In the case of Iraq, journalists not only face arbitrary detention but also risk being abducted and forcibly disappeared by state security forces or state-sponsored militias. For instance, Tawfiq al-Tamimi was abducted in 2020 following his Facebook posts in support of local protests and critical of the Iraqi government. His whereabouts remain unknown to this day. In a similar manner, journalist Basim al-Za’ak was abducted in broad daylight as he reported live from the Iraqi protests in October 2021, and he also remains disappeared. Iraq’s repression of the media further extends to the Kurdistan region, where authorities have also arbitrarily detained journalists. For example, Sherwan Sherwani was arrested in Erbil in 2020, before being sentenced to six years in prison in 2021. His detention is likely related to his investigative work on human rights violations and social injustices in the Kurdistan region. In fact, the WGAD issued an opinion stating that his detention is arbitrary.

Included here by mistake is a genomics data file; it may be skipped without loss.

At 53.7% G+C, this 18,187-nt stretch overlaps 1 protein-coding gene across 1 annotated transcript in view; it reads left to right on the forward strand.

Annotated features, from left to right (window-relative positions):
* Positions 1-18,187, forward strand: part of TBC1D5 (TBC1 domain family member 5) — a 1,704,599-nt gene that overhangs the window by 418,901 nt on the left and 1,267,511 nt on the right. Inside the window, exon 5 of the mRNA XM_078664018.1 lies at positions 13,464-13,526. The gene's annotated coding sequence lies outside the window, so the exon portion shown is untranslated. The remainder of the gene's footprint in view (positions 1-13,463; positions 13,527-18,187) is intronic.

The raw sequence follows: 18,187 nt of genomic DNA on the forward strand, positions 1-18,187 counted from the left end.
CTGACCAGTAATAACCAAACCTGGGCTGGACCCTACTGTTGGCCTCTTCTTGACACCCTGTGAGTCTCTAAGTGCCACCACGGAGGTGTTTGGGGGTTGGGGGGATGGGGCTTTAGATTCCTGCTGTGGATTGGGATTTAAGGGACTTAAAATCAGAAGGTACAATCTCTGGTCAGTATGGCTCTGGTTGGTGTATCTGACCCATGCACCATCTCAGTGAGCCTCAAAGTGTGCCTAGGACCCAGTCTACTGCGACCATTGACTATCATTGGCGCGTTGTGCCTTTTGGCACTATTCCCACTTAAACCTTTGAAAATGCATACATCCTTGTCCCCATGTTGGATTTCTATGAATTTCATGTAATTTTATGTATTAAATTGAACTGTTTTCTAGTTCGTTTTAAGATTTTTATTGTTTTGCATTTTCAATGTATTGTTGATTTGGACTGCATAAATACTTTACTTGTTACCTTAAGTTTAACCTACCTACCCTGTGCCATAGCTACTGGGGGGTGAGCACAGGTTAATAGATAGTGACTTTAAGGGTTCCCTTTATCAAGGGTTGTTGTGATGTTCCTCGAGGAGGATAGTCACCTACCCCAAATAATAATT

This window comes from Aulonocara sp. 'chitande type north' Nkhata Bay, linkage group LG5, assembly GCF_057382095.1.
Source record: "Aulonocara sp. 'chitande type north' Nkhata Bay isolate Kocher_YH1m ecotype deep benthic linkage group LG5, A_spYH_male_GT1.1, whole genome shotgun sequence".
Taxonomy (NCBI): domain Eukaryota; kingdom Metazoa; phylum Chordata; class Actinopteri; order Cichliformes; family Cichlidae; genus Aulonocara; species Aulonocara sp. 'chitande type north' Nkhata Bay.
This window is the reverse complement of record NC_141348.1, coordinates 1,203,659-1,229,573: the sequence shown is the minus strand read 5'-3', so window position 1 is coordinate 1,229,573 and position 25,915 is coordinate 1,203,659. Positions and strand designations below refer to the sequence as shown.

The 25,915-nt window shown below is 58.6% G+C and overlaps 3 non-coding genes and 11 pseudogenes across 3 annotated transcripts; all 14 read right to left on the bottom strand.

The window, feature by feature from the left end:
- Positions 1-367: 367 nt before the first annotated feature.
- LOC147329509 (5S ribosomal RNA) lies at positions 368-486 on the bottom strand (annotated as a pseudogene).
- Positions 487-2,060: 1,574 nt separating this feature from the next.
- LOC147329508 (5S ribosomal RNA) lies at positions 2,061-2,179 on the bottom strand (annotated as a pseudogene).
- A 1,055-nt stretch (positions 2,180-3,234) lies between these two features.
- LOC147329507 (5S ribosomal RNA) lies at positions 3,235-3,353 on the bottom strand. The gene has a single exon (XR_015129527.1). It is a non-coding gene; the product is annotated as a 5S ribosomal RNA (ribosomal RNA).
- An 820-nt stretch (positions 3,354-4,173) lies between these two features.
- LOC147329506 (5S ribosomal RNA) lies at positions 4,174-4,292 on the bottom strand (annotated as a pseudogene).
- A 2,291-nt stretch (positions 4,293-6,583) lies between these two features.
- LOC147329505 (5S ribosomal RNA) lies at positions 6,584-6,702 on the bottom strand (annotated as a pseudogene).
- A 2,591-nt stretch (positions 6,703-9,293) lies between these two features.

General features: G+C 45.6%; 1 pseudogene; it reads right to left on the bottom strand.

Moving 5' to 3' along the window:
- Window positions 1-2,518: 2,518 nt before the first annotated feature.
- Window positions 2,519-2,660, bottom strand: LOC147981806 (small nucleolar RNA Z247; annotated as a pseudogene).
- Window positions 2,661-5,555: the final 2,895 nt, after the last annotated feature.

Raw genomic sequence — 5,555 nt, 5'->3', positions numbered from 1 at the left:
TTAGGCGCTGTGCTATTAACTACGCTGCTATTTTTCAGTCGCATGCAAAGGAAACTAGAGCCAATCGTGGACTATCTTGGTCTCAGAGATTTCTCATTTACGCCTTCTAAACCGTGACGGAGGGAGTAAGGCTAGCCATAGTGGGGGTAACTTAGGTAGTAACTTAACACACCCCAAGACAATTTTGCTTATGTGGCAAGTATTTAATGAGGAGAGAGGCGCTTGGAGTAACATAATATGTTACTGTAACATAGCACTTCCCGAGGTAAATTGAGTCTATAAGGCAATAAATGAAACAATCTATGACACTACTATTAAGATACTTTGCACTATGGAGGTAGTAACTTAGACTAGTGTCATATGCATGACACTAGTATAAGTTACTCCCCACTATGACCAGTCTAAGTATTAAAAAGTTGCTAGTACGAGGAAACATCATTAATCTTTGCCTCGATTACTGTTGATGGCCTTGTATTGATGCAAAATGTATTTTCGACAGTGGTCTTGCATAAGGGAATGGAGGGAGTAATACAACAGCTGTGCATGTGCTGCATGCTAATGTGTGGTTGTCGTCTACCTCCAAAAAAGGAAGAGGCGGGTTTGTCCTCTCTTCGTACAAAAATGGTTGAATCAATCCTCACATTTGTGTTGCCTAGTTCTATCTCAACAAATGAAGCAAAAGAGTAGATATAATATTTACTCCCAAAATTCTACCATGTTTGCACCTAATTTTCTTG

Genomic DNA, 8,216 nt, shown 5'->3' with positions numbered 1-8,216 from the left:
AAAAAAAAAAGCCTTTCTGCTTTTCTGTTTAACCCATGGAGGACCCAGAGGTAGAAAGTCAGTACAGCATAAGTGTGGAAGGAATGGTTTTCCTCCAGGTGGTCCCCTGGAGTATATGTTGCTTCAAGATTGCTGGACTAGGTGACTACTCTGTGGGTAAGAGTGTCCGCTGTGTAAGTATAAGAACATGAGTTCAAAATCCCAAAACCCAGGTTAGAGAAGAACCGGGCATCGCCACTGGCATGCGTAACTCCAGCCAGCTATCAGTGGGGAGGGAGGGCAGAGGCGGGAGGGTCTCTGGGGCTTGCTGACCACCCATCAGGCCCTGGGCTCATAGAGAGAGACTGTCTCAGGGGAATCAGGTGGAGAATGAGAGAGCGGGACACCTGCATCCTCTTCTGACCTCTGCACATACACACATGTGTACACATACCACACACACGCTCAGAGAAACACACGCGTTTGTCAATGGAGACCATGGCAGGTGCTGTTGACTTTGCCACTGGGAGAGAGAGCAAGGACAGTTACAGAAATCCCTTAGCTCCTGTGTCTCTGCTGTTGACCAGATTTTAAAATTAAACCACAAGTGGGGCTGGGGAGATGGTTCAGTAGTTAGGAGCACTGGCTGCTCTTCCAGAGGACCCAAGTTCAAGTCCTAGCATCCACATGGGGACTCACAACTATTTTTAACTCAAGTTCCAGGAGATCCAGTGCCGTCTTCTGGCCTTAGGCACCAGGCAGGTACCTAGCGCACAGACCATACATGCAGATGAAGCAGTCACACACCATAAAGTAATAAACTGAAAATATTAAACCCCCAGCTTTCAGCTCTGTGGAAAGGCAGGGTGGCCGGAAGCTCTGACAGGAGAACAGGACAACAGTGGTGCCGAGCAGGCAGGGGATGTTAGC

In Lebanon, journalists Jean Kassir and Lara Bitar were recently targeted by authorities for defending prominent lawyer and founder of independent media outlet Legal Agenda, Nizar Saghieh. Both Jean and Lara work for media groups independent from the Lebanese political establishment: Megaphone News and The Public Source respectively. Even more appalling was the gruesome death of Lokman Slim in 2021. A Lebanese journalist and researcher documenting and establishing a database of those killed and disappeared during the Lebanese civil war, Slim was a vocal critic of sectarian political parties including Hezbollah, which he blamed for the August 2020 port explosion. These cases of reprisal and potential assassination represent a worrisome regression in a country that was long hailed for its freedom of expression. This is further evidenced by Lebanon’s World Press Freedom Index ranking dropping from 107th to 130th out of 180 countries, in the short span of one year.

In light of these worrying developments across the MENA region, we call on governments to end their reprisal against journalists and the media, to uphold the right to freedom of expression and the freedom of the press, and to release all those held in arbitrary detention.

On World Press Freedom Day, we honour and celebrate the work of the aforementioned journalists, and we promise to continue advocating for their fundamental rights.

More on Country

Latest News